Zadar, Croatia

Zadar waterfront
Where the sea organ plays and
The sun is welcomed

Sea Organ

Sunset by the Sea Organ

Sun Salutation

The Sun Salutation's nighttime light display

Plitvice Lakes Park
Cascading waterfalls and
Boardwalk trails to hike

Plitvice Lakes Waterfall

The big waterfall

Plitvice Lakes Boardwalk

On one of the boardwalks

Pag – barren island
Where sheep nibble salty grass
To make paški sir

Pag salt fields

Salt fields in the distance

Pag island sheep

The sheep responsible for this island's tasty cheese

Zadar Summary

Five nights: Monday, May 28 to Saturday, June 2

We continue up the Croatian coast from Split to the smaller seaside town of Zadar. This is another five night stay, but we have a couple of day trips planned as well. In the meantime, our apartment is located near the footbridge to the old city center, just a few buildings away from the Maraska factory where they make Maraschino. You can look out from the balcony and see part of the harbor and historic Zadar.

The old town of Zadar is pretty attractive, located on a small peninsula and built on top of the old Roman settlement. The square (trg, in Croatian) built around the old Roman forum is particularly scenic. Besides the ancient features of the town, there are also a couple of impressive modern art installations: the Sea Organ and the Sun Salutation. The Sea Organ is effectively a series of organ pipes built into the sea wall so that when waves lap against it a nice series of tones are produced. The Sun Salutation is a model of the solar system – the sun is a large disk made of solar cells and LEDs while the planets are additional LED disks. During the day, the solar cells produce energy that is used to power the LEDs overnight starting at sunset. Overall, very impressive! However, I’m wondering what it is about Croatia and solar system-themed art installations (see the Zagreb Summary).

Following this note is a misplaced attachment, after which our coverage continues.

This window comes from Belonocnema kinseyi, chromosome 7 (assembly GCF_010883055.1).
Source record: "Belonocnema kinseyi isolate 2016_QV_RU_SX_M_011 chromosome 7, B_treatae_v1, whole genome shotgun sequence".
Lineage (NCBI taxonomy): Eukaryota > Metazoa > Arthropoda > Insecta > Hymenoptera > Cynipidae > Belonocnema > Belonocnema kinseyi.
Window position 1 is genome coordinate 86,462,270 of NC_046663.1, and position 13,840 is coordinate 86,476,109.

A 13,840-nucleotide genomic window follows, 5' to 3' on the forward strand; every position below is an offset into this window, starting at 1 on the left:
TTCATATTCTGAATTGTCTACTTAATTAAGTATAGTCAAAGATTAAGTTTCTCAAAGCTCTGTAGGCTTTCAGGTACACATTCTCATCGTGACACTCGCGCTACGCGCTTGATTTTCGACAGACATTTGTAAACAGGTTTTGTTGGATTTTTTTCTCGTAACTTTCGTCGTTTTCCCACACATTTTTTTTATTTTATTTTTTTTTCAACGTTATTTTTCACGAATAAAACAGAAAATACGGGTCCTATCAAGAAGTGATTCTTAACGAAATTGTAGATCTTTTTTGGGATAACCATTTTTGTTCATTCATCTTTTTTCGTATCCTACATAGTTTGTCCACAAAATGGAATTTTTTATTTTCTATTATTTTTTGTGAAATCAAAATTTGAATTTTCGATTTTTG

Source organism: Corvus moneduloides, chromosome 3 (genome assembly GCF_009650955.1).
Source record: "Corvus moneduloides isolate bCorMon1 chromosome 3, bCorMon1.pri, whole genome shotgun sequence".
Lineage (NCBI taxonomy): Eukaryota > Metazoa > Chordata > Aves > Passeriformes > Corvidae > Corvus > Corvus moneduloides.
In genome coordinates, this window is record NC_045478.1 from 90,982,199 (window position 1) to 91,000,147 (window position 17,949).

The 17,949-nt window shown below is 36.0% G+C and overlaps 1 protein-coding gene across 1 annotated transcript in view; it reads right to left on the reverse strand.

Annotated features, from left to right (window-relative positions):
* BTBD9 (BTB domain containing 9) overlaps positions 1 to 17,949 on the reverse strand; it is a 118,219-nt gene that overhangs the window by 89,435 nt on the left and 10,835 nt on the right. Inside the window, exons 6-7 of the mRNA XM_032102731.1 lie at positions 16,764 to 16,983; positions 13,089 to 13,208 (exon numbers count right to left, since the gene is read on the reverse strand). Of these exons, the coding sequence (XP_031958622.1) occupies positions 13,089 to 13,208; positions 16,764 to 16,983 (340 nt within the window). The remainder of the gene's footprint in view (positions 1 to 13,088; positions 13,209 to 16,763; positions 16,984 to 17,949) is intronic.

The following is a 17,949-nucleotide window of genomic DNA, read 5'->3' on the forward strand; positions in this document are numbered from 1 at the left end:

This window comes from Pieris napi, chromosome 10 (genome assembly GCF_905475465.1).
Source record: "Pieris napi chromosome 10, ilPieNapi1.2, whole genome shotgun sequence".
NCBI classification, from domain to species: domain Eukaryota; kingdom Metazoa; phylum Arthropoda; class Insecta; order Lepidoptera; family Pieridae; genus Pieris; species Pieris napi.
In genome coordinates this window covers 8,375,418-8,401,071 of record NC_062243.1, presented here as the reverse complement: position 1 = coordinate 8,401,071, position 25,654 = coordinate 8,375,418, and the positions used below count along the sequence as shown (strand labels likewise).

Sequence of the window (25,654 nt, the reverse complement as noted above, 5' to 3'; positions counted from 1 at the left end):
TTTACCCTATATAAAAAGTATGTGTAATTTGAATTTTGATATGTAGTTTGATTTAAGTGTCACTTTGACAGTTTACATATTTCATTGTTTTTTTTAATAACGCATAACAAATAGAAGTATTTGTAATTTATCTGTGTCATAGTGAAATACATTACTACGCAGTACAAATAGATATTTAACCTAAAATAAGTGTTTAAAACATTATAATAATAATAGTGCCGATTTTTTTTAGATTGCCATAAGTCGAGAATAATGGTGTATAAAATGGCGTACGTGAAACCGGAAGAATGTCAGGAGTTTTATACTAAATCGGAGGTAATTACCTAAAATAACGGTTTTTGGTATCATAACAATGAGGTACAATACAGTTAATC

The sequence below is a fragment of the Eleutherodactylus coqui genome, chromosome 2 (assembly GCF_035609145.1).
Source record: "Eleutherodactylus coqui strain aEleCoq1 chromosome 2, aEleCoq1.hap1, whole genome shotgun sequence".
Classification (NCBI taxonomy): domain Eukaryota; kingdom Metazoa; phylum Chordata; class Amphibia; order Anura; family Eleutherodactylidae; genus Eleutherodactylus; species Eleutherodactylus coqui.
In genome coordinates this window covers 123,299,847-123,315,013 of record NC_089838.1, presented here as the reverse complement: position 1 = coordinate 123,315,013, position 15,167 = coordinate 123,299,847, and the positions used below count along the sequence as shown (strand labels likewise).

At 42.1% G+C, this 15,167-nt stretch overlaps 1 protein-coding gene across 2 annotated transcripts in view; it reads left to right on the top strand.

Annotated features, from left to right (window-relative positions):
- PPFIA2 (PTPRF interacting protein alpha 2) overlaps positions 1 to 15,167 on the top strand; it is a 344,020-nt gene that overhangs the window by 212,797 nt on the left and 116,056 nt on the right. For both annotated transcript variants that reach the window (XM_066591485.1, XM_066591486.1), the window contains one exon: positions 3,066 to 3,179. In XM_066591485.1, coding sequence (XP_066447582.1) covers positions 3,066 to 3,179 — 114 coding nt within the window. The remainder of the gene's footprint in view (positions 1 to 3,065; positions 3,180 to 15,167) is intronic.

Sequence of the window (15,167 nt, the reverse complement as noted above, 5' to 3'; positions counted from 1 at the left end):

Our first day trip was to Pag island. It was an interesting contrast from the rest of the countryside we’ve seen so far as it was fairly dry and desert-like. Historically, the primary industry has been salt production via evaporation in large lagoons. We checked out the “Permanent Exhibition of Salt” museum, which was interesting. Pag is also known for its lace production as well as Paški Sir, a local sheep cheese which was pretty tasty.

Our second day trip was to Plitviče Lakes National Park, which may be the most scenic natural area we’ve seen on our trip. It consists of a network of lakes and waterfalls that you can access via hiking trails and boardwalks. You should check out our photos. This was also a notable trip (for me at least) because it marks the first time I’ve driven a car in Europe! At least Croatians drive on the correct side of the road – I’m not looking forward to the UK.